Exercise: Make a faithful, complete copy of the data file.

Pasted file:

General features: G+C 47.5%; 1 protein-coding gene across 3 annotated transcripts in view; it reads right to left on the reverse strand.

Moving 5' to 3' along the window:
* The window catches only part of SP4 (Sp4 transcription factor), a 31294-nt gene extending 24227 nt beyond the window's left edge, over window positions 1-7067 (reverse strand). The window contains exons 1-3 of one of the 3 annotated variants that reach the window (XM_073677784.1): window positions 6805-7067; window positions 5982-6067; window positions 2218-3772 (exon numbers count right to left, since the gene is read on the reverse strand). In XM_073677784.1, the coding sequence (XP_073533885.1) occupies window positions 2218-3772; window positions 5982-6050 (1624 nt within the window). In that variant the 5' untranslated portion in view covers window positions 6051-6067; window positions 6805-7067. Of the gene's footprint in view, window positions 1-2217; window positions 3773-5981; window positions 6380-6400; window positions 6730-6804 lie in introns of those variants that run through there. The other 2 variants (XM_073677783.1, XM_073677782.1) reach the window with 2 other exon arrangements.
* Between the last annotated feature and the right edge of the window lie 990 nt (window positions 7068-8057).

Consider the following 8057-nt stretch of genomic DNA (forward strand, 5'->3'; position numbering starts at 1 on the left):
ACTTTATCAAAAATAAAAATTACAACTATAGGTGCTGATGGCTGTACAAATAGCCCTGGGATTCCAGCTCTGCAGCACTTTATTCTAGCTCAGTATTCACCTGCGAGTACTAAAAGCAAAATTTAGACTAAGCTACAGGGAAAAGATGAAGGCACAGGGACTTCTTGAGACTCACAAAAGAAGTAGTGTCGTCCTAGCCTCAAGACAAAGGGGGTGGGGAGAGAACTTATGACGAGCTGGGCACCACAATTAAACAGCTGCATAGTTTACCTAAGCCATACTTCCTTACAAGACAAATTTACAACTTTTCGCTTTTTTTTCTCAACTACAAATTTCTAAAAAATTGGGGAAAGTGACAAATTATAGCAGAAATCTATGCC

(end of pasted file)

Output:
General features: G+C 47.5%; 1 protein-coding gene across 3 annotated transcripts in view; it reads right to left on the reverse strand.

Moving 5' to 3' along the window:
* The window catches only part of SP4 (Sp4 transcription factor), a 31294-nt gene extending 24227 nt beyond the window's left edge, over window positions 1-7067 (reverse strand). The window contains exons 1-3 of one of the 3 annotated variants that reach the window (XM_073677784.1): window positions 6805-7067; window positions 5982-6067; window positions 2218-3772 (exon numbers count right to left, since the gene is read on the reverse strand). In XM_073677784.1, the coding sequence (XP_073533885.1) occupies window positions 2218-3772; window positions 5982-6050 (1624 nt within the window). In that variant the 5' untranslated portion in view covers window positions 6051-6067; window positions 6805-7067. Of the gene's footprint in view, window positions 1-2217; window positions 3773-5981; window positions 6380-6400; window positions 6730-6804 lie in introns of those variants that run through there. The other 2 variants (XM_073677783.1, XM_073677782.1) reach the window with 2 other exon arrangements.
* Between the last annotated feature and the right edge of the window lie 990 nt (window positions 7068-8057).

Consider the following 8057-nt stretch of genomic DNA (forward strand, 5'->3'; position numbering starts at 1 on the left):
ACTTTATCAAAAATAAAAATTACAACTATAGGTGCTGATGGCTGTACAAATAGCCCTGGGATTCCAGCTCTGCAGCACTTTATTCTAGCTCAGTATTCACCTGCGAGTACTAAAAGCAAAATTTAGACTAAGCTACAGGGAAAAGATGAAGGCACAGGGACTTCTTGAGACTCACAAAAGAAGTAGTGTCGTCCTAGCCTCAAGACAAAGGGGGTGGGGAGAGAACTTATGACGAGCTGGGCACCACAATTAAACAGCTGCATAGTTTACCTAAGCCATACTTCCTTACAAGACAAATTTACAACTTTTCGCTTTTTTTTCTCAACTACAAATTTCTAAAAAATTGGGGAAAGTGACAAATTATAGCAGAAATCTATGCC